(Picture above: I attempted, along with a concerned religious sister, to have a meaningful and respectful conversation with Bryan Massingale after his talk on transgenderism at the LA Religious Education Congress; but despite my questions about his statements and the valid critiques made by the sister, Massingale remained defensive and dismissive; even though he repeatedly calls for others to do so, he does not “dialogue” with those who disagree with him.)

In an article published on April 3, 2018, entitled “The LGBT conversation is a sign of new life in the church: Is the church changing its tone regarding LGBT issues?” written by Elizabeth Lefebvre for U.S. Catholic, a number of the featured speakers who addressed the LGBT topic at the recent 2018 Los Angeles Religious Education Congress, were quoted as they shared their opinions concerning the future of LGBT ministry in the Catholic Church. U.S. Catholic is a “Catholic” social-justice focused periodical published by the Claretians; Elizabeth Lefebvre is the former editor, but still contributes articles through her blog. In 2014, she took a decidedly conciliatory stance with regards to the legalization of same-sex marriage in the US; in her discussion of how Utah Senator Orrin Hatch reacted to state-level recognition of same-sex marriage, she wrote:

While clarifying that he [Hatch] disagreed with decisions from judges in Utah, who had overturned the state’s ban on same-sex marriage, Hatch continued: “I think it’s a portent of the future that sooner or later gay marriage is probably going to be approved by the Supreme Court of the United States, certainly as the people in this country move towards it, especially young people. I don’t think that’s the right way to go; on the other hand, I do accept whatever the courts say.”

Is there a way for the Catholic Church to respond to this reality in a similar way? To basically say: We don’t think this is the right way to go, but we accept that the courts say this is legal and that this here to stay. Instead of reacting by declaring court decisions mistakes and travesties of justice—as was done after the recent decision in Pennsylvania that declared the state’s ban on same-sex marriage unconstitutional—it seems more realistic for the church as an institution to adopt the attitude that Hatch is putting forth. It’s no secret that Catholics in the pew don’t see eye to eye with church teaching on the issue: A March 2014 Pew survey shows that close to 60 percent of Catholics support same-sex marriage.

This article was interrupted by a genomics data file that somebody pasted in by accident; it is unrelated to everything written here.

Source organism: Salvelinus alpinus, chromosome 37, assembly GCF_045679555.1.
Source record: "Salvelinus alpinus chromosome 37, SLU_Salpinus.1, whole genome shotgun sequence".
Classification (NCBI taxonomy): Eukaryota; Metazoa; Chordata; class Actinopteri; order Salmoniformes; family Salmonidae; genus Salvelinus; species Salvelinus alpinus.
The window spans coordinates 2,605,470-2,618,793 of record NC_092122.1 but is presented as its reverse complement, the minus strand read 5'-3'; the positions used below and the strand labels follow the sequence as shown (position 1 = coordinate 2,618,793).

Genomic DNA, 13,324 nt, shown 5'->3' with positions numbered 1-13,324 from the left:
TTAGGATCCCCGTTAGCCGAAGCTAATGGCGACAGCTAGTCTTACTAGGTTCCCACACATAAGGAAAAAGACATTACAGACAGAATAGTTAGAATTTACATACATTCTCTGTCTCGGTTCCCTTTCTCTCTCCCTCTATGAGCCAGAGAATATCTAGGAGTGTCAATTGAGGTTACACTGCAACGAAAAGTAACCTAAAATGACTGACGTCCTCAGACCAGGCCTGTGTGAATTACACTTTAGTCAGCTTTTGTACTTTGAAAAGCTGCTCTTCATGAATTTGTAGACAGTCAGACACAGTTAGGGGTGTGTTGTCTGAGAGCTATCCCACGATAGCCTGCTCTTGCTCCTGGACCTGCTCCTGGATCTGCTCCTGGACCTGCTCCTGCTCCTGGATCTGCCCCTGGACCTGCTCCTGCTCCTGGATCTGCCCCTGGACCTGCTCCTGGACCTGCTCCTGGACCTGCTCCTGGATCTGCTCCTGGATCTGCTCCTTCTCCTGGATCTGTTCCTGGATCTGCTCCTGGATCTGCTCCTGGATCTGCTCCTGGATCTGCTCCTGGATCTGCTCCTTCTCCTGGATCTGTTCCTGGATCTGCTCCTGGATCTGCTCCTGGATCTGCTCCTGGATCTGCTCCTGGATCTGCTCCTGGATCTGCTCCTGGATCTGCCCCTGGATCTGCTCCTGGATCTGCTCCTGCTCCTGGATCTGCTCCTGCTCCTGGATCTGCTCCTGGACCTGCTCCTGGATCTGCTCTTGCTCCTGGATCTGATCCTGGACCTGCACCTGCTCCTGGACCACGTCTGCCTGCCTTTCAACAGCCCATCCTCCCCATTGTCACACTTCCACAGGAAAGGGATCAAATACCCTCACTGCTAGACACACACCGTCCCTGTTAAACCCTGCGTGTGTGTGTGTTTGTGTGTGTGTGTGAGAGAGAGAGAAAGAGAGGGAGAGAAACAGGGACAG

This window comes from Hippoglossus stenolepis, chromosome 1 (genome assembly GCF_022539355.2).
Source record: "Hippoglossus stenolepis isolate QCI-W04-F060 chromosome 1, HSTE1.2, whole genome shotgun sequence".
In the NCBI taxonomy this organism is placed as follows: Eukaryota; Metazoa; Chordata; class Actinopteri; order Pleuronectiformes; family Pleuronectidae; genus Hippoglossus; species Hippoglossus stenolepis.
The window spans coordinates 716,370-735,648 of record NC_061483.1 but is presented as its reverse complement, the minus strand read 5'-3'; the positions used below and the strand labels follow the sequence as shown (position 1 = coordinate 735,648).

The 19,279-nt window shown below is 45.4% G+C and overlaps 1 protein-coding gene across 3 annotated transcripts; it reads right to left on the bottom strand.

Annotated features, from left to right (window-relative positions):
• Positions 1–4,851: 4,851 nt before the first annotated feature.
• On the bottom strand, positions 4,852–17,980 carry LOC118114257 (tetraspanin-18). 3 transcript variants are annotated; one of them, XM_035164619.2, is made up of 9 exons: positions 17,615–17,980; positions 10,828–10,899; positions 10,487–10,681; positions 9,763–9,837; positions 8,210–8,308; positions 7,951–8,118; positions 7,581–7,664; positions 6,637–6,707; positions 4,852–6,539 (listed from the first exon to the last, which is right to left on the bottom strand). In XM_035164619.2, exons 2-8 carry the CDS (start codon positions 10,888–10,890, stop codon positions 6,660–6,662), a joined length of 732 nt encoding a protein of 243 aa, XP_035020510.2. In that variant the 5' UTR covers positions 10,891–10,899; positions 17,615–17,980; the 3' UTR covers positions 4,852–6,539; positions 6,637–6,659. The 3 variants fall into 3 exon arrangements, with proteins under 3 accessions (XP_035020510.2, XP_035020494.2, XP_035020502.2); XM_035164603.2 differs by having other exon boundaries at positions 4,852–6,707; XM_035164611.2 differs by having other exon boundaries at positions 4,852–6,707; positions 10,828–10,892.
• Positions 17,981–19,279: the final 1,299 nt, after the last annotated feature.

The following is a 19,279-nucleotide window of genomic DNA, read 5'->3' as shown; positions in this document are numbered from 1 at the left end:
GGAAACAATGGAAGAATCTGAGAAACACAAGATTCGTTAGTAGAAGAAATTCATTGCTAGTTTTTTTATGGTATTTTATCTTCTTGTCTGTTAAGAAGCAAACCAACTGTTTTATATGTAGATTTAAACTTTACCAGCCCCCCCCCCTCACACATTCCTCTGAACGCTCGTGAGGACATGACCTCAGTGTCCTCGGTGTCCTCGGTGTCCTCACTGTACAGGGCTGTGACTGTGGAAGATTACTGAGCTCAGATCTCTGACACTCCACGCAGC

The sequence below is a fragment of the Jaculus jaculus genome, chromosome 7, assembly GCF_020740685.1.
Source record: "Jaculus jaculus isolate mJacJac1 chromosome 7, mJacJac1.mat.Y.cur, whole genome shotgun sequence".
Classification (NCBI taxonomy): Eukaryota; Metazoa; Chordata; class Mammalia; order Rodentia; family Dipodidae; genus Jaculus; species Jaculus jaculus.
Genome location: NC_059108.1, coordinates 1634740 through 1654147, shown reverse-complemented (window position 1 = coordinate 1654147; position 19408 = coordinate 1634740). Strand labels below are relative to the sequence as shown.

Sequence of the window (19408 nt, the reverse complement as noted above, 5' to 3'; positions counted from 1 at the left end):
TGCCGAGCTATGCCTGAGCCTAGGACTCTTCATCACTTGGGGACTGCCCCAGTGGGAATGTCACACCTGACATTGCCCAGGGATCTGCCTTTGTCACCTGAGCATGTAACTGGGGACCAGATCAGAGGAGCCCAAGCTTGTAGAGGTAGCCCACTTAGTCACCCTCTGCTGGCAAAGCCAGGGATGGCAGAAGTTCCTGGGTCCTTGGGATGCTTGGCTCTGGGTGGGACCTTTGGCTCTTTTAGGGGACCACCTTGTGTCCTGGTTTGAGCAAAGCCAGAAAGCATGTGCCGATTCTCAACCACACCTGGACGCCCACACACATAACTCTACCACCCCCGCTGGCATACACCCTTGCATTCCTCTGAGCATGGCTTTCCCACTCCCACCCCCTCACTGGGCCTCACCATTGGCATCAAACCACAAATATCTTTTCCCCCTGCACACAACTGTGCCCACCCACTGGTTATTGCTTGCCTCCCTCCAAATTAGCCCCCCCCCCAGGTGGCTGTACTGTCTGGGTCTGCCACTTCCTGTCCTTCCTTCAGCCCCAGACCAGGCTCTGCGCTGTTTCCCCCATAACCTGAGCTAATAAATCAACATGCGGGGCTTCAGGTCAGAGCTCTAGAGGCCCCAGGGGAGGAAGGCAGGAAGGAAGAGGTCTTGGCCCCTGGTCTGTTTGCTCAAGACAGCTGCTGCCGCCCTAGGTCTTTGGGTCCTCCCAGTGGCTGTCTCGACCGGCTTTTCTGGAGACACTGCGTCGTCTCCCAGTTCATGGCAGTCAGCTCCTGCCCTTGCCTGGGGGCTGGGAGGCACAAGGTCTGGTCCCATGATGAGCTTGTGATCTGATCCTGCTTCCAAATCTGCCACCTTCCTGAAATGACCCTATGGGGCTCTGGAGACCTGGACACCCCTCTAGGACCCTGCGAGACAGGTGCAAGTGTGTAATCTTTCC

In her latest article, after citing a study which found that 70% of American Catholics think homosexuality should be accepted by society, Lefebvre wrote:

The compassion of Pope Francis mimics the pastoral tone that has infused his entire papacy, creating an environment that is more open to conversation. He uses the word gay and has offered messages of support and welcome to LGBT people. He met with a gay former student on his visit to the United States in 2015. He has called on Christians to apologize to gay people for offenses committed throughout history.

With regards to this new “environment that is more open to conversation,” Bryan Massingale said:

Pope Francis isn’t creating a revolution, but what he’s doing is creating the space in which the Spirit can speak and be heard…While there hasn’t been any official change in church doctrine, under the papacy of Pope Francis there is a greater freedom to address issues of sexual ethics and sexual morality more openly than there has been under the previous papacies

Bryan Massingale is curretly a professor of Theology at Fordham University. In 2017, Massingale spoke at New Ways Ministry’s Eight National Symposium. In 1999, the co-founders of New Ways Ministry were officially silenced by the Vatican. On March 16, 2018, Massingale was a panel presenter at the LA Religious Education Congress for a workshop entitled “Transgender in Our Schools: One Bread, One Body.” On the topic of transgenderism and the Catholic Church, Massingale stated that the Church is in “a period of discernment:”

So, what do we do when we don’t understand? It means the Catholic Church is all over the board on this. It means if you go to Holy Rosary College, and you transition as a student, they will welcome you with open arms, and the campus ministry will accept you and they will provide housing and accommodations. Or you go to Saint Kundykunda’s, try not to pick anybody…and you transition, you can be expelled. Because that’s the kind of place we are at right now because the Catholic Church is in a period of discernment as we are trying to understand what we don’t understand.